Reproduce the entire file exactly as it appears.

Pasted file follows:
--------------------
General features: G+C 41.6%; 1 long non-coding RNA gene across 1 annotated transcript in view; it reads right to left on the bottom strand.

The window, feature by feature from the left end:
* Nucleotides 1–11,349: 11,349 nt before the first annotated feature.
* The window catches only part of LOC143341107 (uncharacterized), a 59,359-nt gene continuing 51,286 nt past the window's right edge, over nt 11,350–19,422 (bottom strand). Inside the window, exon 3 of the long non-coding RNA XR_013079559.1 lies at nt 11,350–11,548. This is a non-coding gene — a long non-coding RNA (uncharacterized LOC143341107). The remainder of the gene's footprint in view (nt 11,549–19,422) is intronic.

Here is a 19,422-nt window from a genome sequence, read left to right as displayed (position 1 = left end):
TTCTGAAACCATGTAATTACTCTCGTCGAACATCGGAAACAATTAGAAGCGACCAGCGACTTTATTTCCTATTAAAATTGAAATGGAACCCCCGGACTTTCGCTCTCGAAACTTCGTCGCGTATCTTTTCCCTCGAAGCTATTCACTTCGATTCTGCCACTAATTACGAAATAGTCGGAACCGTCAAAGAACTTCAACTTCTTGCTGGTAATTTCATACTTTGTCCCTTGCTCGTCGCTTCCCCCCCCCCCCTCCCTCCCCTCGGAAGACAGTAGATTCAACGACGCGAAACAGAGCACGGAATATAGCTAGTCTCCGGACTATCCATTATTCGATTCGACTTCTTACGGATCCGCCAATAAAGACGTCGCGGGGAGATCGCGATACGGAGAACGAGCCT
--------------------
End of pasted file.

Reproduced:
General features: G+C 41.6%; 1 long non-coding RNA gene across 1 annotated transcript in view; it reads right to left on the bottom strand.

The window, feature by feature from the left end:
* Nucleotides 1–11,349: 11,349 nt before the first annotated feature.
* The window catches only part of LOC143341107 (uncharacterized), a 59,359-nt gene continuing 51,286 nt past the window's right edge, over nt 11,350–19,422 (bottom strand). Inside the window, exon 3 of the long non-coding RNA XR_013079559.1 lies at nt 11,350–11,548. This is a non-coding gene — a long non-coding RNA (uncharacterized LOC143341107). The remainder of the gene's footprint in view (nt 11,549–19,422) is intronic.

Here is a 19,422-nt window from a genome sequence, read left to right as displayed (position 1 = left end):
TTCTGAAACCATGTAATTACTCTCGTCGAACATCGGAAACAATTAGAAGCGACCAGCGACTTTATTTCCTATTAAAATTGAAATGGAACCCCCGGACTTTCGCTCTCGAAACTTCGTCGCGTATCTTTTCCCTCGAAGCTATTCACTTCGATTCTGCCACTAATTACGAAATAGTCGGAACCGTCAAAGAACTTCAACTTCTTGCTGGTAATTTCATACTTTGTCCCTTGCTCGTCGCTTCCCCCCCCCCCCTCCCTCCCCTCGGAAGACAGTAGATTCAACGACGCGAAACAGAGCACGGAATATAGCTAGTCTCCGGACTATCCATTATTCGATTCGACTTCTTACGGATCCGCCAATAAAGACGTCGCGGGGAGATCGCGATACGGAGAACGAGCCT